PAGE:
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Project Watershed Central New York

Dedicated to facilitating water resource education in Central New York

Project/Task Description

Project/Task Description


Project Watershed CNY/SOS volunteers monitor water quality in several streams in Central New York, primarily Onondaga County.  Sampling started in 1990 in conjunction with the Central New York Chapter of the Izaak Walton League of America Save Our Streams (SOS) program.  At this time, volunteers focused solely on biological monitoring and then eventually infused physical and chemical procedures into the SOS program. 


In 1995, Project Watershed CNY/SOS was officially established after receiving a generous gift to purchase a Hach DREL/2000 Portable Water Quality Laboratory and a Hach Portable Bacteriological Membrane/Filtration (M/F) Laboratory.  The program is geared primarily toward high school students.  However, in 1998, the Great Lakes Aquatic Habitat Fund awarded Project Watershed CNY/SOS with a grant in order to develop an adult volunteer stream monitoring program, the Select A Stream (SAS) program.  The goal of the SAS program is to monitor streams that were not included in the existing program and have been recognized as having long-term problems related to point and nonpoint source pollution. 


Both student and adult volunteers employ several physical and chemical indicators of water quality as well as conduct a benthic macroinvertebrate survey assessment.  Procedures were adopted from the SOS program and Mitchell and Stapp’s text Field Manual for Water Quality Monitoring.  A complete, detailed breakdown of all of the physical, chemical, and biological monitoring and analytical procedures can be found in the  “Project Watershed Central New York/Save Our Streams Study Design: Standard Operating Procedures�?.  A copy of this document can be obtained by contacting a member of the Board of Directors (see contact information on page 3).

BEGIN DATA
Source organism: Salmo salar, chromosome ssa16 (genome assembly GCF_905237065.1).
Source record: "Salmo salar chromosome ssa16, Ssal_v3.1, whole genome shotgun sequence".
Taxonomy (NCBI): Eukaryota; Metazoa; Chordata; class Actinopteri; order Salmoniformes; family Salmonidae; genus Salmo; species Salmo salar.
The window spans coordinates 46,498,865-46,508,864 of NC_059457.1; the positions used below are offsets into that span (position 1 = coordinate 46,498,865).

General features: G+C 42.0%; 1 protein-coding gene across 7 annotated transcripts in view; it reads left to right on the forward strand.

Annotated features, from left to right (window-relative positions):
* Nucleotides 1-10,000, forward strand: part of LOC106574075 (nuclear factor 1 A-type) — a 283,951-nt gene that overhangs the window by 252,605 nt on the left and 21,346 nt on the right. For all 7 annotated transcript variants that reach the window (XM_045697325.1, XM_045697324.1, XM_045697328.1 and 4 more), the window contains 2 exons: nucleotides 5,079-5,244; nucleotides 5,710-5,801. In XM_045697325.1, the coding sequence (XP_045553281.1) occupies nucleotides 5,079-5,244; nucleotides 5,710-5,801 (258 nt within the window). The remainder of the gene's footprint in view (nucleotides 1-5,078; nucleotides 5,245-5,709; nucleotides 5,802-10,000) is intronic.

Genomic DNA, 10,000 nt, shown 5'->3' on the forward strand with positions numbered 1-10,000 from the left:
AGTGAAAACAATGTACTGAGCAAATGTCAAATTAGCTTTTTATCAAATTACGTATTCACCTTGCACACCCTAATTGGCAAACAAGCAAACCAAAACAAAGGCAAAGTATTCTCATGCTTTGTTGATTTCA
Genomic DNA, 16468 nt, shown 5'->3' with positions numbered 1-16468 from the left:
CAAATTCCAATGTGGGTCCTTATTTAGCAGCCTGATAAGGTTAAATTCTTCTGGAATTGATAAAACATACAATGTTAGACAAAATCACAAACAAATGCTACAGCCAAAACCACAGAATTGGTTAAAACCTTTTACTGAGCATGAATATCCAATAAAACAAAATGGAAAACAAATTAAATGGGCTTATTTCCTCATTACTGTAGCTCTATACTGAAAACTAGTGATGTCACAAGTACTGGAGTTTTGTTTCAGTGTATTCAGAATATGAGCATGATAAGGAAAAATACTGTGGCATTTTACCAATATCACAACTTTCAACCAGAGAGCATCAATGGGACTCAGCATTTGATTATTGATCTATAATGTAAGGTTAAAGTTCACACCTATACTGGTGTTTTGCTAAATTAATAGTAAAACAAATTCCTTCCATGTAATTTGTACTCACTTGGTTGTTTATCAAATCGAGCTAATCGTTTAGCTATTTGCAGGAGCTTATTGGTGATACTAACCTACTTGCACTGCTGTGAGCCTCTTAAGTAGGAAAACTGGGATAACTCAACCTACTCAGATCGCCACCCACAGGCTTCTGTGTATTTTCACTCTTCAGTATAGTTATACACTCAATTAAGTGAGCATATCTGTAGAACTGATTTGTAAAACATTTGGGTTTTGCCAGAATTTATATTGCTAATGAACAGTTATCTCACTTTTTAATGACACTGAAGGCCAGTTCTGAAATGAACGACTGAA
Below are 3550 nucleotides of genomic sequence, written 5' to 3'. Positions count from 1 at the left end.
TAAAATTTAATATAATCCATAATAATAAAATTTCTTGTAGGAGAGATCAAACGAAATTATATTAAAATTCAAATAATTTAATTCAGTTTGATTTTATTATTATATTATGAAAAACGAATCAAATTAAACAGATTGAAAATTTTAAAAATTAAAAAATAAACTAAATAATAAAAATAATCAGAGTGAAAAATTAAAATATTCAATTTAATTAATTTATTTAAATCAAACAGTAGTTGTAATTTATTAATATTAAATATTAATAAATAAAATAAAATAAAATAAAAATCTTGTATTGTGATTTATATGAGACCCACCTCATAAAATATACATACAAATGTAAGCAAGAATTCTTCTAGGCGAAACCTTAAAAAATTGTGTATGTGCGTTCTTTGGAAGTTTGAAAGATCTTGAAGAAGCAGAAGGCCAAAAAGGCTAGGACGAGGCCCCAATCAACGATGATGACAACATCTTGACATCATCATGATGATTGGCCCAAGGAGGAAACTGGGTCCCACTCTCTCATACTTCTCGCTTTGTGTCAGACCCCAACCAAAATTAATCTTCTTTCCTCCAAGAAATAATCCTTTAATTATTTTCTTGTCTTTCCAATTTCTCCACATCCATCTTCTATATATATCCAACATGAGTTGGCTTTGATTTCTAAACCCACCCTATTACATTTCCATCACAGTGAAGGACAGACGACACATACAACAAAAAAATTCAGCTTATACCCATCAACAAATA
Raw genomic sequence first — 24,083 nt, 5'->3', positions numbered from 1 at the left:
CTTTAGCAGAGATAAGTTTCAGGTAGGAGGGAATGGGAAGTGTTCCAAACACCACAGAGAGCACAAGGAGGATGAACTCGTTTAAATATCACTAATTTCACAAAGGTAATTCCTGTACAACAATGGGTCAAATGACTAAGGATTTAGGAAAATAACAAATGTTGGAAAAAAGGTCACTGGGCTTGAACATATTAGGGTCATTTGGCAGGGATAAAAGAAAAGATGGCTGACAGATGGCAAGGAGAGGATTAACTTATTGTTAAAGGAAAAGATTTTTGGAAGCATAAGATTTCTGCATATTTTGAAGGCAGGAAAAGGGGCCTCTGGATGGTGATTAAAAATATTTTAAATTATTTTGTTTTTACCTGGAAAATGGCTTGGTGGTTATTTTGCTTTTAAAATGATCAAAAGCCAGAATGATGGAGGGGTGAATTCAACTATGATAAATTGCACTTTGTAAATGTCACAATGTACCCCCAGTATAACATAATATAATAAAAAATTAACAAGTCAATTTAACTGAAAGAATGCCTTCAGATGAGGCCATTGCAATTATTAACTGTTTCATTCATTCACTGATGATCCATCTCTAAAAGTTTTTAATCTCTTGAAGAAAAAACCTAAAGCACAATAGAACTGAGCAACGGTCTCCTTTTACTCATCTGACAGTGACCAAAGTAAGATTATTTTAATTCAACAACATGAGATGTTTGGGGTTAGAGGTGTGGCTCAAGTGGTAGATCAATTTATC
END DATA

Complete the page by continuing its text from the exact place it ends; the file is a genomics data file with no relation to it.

Physical monitoring involves measuring stream dimensions (width and depth) and stream flow as well as observing general stream characteristics such as water appearance, odor, streambed composition, stream stability, algae color-texture-amount, and stream bank cover.


Currently, Project Watershed CNY/SOS monitors nine chemical water quality parameters including:

· Dissolved oxygen (DO)

· Fecal coliform

· pH

· Biochemical oxygen demand (BOD)

· Reactive phosphate (PO4)-3

· Nitrate (NO3)-

· Chloride (Cl)-

· Turbidity

· Total dissolved solids (TDS)


These parameters were chosen and adapted from the nine tests outlined in the Field Manual for Water Quality Monitoring (Mitchell and Stapp, 1997) in order to develop an overall Water Quality Index (WQI).  However, there are three exceptions.  Project Watershed tests for reactive rather than total phosphate, tests for total dissolved solids rather then total solids, and tests for chloride levels in place of monitoring temperature change as discussed in Mitchell and Stapp’s text.  Fecal coliform testing is also included in the chemical parameters for matters of convenience and to develop a complete WQI. 


Project Watershed CNY/SOS uses biological monitoring methodologies developed by the Izaak Walton League of America Save Our Streams Program.  Volunteers follow the methods outlined in the “Quality Survey Instructions�? section of the Save Our Streams Monitor’s Guide to Aquatic Macroinvertebrates (Kellogg, 1994).


The following table provides the stream names and corresponding sampling locations where volunteer teachers, students, and adults conduct monitoring activities. These sites are monitored twice a year.  See the map of stream monitoring sites included in the Project Watershed CNY/SOS Study Design: SOPs.


Monitoring sites

Monitoring Sites now include Oneida Creek, Cowaselon Creek, Canaseraga Creek in Madison County as well.

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